Remember Spritz, that seemingly revolutionary new speed-reading technology? A new study suggests you’re probably still better off reading like a normal human.
In the spring of 2014, the Internet was abuzz with news of Spritz, the speed-reading service that uses rapid serial visual presentation (RSVP). When you read with RSVP, your eyes are quickly shown words one-by-one, thereby removing the time they’d normally spend scanning side-to-side lines of text.
THINGS TO READ RIGHT THIS SECOND
One of my beefs with the modern office is that you need to be seen as working, even if it’s an illusion. And what classifies as “work” is often defined by the quality of your leadership.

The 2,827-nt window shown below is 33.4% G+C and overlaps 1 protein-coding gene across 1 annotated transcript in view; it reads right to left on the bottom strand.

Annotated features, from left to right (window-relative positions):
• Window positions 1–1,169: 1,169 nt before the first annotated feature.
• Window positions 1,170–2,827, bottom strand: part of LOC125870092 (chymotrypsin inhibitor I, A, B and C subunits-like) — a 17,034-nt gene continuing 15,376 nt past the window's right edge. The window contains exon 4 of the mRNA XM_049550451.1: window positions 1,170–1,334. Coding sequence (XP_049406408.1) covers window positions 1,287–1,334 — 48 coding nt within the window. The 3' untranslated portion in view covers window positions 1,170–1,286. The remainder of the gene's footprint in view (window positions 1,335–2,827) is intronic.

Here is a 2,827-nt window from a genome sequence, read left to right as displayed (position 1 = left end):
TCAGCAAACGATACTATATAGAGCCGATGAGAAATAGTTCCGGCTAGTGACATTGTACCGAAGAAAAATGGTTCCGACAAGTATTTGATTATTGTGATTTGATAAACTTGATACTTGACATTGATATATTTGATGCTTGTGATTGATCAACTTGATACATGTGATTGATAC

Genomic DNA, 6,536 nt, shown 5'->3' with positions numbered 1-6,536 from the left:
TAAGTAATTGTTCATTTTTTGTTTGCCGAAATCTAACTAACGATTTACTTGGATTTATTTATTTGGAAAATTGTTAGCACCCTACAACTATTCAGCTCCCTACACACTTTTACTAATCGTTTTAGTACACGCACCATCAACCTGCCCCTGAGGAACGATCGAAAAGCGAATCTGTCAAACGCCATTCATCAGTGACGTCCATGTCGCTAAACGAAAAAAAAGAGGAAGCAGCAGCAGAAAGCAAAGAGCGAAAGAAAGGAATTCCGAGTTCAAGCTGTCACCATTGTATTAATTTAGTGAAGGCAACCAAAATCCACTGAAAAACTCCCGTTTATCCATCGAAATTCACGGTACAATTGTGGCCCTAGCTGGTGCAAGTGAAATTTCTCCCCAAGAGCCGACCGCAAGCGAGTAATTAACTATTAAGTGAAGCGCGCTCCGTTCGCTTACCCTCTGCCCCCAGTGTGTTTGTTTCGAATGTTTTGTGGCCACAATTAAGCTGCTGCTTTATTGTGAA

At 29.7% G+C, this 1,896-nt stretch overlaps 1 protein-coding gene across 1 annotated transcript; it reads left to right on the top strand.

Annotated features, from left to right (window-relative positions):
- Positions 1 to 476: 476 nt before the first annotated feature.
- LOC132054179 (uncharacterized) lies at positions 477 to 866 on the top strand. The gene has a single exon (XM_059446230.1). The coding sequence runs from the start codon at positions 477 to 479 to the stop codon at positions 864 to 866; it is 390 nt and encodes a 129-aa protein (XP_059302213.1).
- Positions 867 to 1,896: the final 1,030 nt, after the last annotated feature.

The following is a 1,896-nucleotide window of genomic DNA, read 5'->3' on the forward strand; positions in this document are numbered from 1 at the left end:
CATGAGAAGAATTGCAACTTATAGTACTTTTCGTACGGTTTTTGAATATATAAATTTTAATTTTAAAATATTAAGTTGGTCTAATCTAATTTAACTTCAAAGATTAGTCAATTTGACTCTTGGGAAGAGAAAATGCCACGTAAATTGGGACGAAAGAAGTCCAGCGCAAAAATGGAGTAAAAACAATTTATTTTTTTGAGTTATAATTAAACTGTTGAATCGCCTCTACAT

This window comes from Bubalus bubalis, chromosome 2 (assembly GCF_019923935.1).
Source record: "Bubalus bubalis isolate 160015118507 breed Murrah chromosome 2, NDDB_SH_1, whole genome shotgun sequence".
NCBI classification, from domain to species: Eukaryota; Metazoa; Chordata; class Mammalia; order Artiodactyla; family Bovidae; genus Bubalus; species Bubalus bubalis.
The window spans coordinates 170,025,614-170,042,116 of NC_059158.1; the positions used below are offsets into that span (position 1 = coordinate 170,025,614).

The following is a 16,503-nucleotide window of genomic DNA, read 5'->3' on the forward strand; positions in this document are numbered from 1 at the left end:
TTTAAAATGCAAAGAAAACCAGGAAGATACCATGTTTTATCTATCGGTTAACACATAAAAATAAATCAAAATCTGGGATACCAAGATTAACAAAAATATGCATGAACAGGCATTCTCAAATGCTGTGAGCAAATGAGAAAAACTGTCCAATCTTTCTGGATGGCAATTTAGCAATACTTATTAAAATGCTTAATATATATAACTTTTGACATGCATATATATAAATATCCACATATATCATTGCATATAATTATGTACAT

If you work in a fast-food or retail job, you’re always on the go. These are hard jobs. There is never a down moment. If you’re caught sitting more than once on your shift you’re generally fired. In these settings, work is easily defined and jobs generally mechanical. There is always something to do and it’s easy for your boss to see when you are working and when you are not.
Yesterday, content-saving service Read It Later—which, like Instapaper, allows you to save the web pages you want to read eventually but don’t have time for quite right now—released a list of data about the most “Read It Later”-clicked authors on the entire whole big bad Internet, which goes hand-in-hand with their celebration of the surpassing of four million users.
But that wasn’t the only list they released.